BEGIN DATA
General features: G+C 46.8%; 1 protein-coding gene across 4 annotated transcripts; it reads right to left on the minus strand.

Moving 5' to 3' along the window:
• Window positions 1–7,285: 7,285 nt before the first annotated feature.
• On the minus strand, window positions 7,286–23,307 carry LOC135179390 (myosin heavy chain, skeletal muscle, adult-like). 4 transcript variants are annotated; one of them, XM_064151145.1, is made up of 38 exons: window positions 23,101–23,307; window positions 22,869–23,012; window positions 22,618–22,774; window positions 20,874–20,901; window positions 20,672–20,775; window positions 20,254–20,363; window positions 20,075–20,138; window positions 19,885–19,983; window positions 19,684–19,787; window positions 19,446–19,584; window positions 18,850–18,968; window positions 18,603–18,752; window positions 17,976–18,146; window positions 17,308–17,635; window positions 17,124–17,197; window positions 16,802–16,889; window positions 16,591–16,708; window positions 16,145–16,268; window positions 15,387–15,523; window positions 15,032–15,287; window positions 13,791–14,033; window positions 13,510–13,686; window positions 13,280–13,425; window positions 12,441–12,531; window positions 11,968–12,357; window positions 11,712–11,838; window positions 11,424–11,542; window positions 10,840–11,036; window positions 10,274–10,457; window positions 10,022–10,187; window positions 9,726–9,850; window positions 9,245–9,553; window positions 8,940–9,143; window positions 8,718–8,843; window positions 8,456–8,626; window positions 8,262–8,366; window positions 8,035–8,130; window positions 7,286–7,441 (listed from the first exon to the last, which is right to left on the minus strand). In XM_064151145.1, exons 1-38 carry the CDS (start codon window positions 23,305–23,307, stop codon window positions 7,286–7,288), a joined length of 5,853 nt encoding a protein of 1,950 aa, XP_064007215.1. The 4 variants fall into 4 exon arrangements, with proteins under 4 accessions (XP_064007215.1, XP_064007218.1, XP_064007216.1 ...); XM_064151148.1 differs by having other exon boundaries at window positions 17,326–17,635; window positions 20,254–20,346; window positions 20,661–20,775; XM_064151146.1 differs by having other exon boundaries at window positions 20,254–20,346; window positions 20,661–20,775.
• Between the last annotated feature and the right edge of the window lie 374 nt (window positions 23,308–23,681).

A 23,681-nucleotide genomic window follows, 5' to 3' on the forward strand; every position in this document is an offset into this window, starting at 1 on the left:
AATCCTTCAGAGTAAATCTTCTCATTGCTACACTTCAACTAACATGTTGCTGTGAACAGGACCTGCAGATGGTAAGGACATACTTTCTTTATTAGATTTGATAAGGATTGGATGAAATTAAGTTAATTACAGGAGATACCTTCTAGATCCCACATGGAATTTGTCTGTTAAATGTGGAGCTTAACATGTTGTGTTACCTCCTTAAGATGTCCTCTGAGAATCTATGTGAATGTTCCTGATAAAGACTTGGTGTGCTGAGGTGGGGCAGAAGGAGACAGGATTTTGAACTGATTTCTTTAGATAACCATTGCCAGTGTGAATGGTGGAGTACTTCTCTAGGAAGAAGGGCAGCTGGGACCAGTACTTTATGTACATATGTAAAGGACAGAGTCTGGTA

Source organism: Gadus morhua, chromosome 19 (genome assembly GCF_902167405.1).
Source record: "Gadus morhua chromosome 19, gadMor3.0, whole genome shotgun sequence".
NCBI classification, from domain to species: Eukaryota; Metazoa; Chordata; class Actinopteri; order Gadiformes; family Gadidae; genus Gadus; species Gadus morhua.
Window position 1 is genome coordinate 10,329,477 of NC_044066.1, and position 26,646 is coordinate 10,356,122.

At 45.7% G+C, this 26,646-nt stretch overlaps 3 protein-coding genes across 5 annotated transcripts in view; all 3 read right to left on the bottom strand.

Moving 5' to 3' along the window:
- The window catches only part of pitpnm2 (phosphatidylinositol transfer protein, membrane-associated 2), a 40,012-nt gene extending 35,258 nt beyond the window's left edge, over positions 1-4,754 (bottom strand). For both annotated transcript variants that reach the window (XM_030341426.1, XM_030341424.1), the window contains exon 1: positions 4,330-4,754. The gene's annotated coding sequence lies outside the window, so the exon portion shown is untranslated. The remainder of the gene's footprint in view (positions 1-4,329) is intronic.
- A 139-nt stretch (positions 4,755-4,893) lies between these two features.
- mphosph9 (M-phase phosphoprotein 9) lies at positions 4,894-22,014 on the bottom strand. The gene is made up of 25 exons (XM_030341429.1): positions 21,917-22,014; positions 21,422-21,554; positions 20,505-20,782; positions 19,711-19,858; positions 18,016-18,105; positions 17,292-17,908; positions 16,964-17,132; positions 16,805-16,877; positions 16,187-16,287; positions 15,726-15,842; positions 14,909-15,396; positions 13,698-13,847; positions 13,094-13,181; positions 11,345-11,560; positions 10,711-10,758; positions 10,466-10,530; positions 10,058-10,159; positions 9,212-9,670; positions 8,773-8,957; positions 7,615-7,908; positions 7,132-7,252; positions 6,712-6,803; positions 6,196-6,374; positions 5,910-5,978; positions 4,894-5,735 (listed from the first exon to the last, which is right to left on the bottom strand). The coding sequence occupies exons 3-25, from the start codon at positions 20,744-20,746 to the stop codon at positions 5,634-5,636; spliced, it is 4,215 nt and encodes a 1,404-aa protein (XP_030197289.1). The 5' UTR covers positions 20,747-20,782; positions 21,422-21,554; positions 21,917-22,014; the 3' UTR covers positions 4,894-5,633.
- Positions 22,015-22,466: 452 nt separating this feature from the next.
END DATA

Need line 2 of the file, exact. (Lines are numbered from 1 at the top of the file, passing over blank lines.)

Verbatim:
Moving 5' to 3' along the window: